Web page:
Stealth sheet cloaks heat signature of people and vehicles

Engineers at the University of Wisconsin-Madison have developed an ultrathin sheet that absorbs almost 94 per cent of infrared light, masking the heat signature of anything it covers.

heat signature

(Credit: Hongrui Jiang)

To trap the infrared light, the researchers used a material called black silicon, which is also highly effective at absorbing visible light and is commonly used in solar cells. Black silicon absorbs light because it consists of millions of nanowires all pointing upward like a densely-packed forest. Incoming light reflects back and forth between the vertical spires, bouncing around within the material instead of escaping.

The nanowires were made using tiny particles of silver to help etch the material down into a thin layer of solid silicon, which results in a thicket of microscopic needles that are taller than those which only absorb visible light. Both the nanowires and the silver particles contribute to absorbing infrared light. The stealth material was then transferred onto thin flexible substrates to create the IR stealth cloak.

“What we have shown is an ultrathin stealth ‘sheet,’” said study leader Hongrui Jiang, professor of electrical and computer engineering at the University of Wisconsin-Madison.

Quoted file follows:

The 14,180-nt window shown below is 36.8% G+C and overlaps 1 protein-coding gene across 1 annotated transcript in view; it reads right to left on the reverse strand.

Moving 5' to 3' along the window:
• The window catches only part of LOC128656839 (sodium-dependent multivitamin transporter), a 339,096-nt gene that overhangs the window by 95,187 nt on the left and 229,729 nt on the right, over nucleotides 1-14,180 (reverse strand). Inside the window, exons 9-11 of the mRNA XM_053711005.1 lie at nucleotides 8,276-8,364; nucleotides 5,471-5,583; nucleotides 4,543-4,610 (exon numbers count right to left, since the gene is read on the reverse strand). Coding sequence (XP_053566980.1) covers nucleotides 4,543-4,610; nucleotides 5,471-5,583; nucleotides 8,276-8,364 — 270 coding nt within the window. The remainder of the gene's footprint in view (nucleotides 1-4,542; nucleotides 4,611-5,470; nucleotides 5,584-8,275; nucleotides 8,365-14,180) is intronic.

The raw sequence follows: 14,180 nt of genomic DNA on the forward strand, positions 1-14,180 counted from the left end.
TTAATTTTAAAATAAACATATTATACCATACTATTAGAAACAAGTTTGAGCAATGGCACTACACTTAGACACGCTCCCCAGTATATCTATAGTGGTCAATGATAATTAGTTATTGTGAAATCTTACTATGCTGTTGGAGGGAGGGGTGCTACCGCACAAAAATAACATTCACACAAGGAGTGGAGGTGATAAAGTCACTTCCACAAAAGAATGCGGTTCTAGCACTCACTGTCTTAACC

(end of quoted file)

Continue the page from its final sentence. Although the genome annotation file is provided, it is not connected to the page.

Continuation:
“Right now, what people have is much heavier metal armour or thermal blankets. It’s a matter of the weight, the cost and ease of use.”

The work, published in Advanced Engineering Materials, showed that the nanostructures can almost completely conceal the thermal emission of people and objects. What’s more, Jiang and his team were able to embed the ultrathin sheets with micro‐emitters thermally isolated from the broadband absorbers that can present false thermography, potentially deceiving IR detectors and heat‐sensing cameras.

“You can intentionally deceive an infrared detector by presenting a false heat signature,” said Jiang. “It could conceal a tank by presenting what looks like a simple highway guardrail.”

The team is now working to scale up their prototype for real-world applications with assistance from UW-Madison’s Discovery to Product programme.

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